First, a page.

Proud But Not Prideful

It took me many years of marriage to a prideful man to realize that he had no pride but plenty of insecurity.  I recall being entranced by my former husband’s dialogue with others when we would go to the open mic nights around town.  He projected himself as a thinker and often shared his thoughts about the situations that surrounded us.  As an undergrad student most of my favorite teachers had a charismatic way that bordered arrogance–but I enjoyed listening and responding to these prideful people.  Young, eager and ready to explore the world, these people knew stuff and had been places and were excited to share–so I thought.

Several years later while in grad school I took a philosophy class called Evil.  This class amazed me as I sat in a room full of people who knew stuff and were excited to share their thoughts and experiences.  But something was missing.  The only place I could find pride-fullness was in The Book of Job.  The professor that spoke eight languages and had 40 years of research and lecture experience was not prideful.  The exchange student from China that questioned our society’s connection to a God that took everything from Job was not prideful.  The group of young girls that registered together as audits for this grad level class did not carry pride-fullness as they embraced their youthfulness in room of elders.  These people were missing the insecurity that blends with excitement and pride which creates pride-fullness.

When I started my list, this is the first guideline I required of my future mate.  I no longer would live with arrogance in my home, around my family, and in my social environments–these would be memories.  I will never be in a relationship again that makes me feel stupid for being myself.  I will never be talked to like I could not think.  I will never listen to someone I love speak down to someone else I love.  I will never again love someone whose insecurity makes them believe they know more than others.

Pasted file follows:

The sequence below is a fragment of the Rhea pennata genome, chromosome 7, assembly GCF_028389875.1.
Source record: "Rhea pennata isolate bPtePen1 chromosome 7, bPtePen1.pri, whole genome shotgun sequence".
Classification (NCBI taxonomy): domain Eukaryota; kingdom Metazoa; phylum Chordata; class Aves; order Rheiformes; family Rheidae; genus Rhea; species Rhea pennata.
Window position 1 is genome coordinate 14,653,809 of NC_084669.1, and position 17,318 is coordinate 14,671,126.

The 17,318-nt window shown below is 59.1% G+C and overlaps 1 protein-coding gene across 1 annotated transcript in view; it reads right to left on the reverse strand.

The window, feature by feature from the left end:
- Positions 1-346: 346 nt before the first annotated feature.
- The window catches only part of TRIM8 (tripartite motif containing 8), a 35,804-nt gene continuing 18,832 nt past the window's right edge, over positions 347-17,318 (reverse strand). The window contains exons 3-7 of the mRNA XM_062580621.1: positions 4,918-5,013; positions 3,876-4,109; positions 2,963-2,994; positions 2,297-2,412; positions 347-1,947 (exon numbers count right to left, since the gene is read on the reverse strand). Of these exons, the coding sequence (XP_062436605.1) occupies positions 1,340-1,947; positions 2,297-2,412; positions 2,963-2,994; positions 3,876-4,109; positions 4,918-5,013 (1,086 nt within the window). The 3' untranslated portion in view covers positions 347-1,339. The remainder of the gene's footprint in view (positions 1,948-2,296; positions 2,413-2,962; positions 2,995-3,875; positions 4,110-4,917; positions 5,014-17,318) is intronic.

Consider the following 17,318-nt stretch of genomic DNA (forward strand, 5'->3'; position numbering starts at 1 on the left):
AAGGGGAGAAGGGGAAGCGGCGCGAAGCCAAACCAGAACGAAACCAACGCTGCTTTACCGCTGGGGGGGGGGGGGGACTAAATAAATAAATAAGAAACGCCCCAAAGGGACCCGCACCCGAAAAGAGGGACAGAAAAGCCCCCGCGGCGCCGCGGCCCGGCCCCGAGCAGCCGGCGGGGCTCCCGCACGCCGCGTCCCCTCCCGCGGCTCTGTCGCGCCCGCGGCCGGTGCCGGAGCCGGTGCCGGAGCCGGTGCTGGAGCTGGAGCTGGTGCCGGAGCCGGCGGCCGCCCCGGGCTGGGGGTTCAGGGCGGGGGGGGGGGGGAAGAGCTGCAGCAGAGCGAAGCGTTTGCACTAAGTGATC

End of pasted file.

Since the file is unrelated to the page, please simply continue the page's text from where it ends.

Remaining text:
“It was pride that changed angels into devils; it is humility that makes men as angels.”

                                                                                       –Saint Augustine

A couple of years later I was having lunch with the other women in the office when I mentioned that I had a little crush on Jeff.  Mostly, I wanted to see if they had an interest in him or knew if he had a girlfriend.  I played it down of course.  One woman said “Jeff, who? That guy in the puffy suit?”  Another woman’s response was somewhat neutral, but it was the response from the last lady that perked my ears.  It turns out she and her husband had known Jeff for years and knew plenty about him.  While she gave very little gossip I read through the lines that I could securely check off my list item number one.   I did not need to hear it from her to know that “Jeff will never make anyone feel bad about themselves–he is really that secure and intelligent.”

So yes, I married him and he is proud but not prideful to have us as his family.



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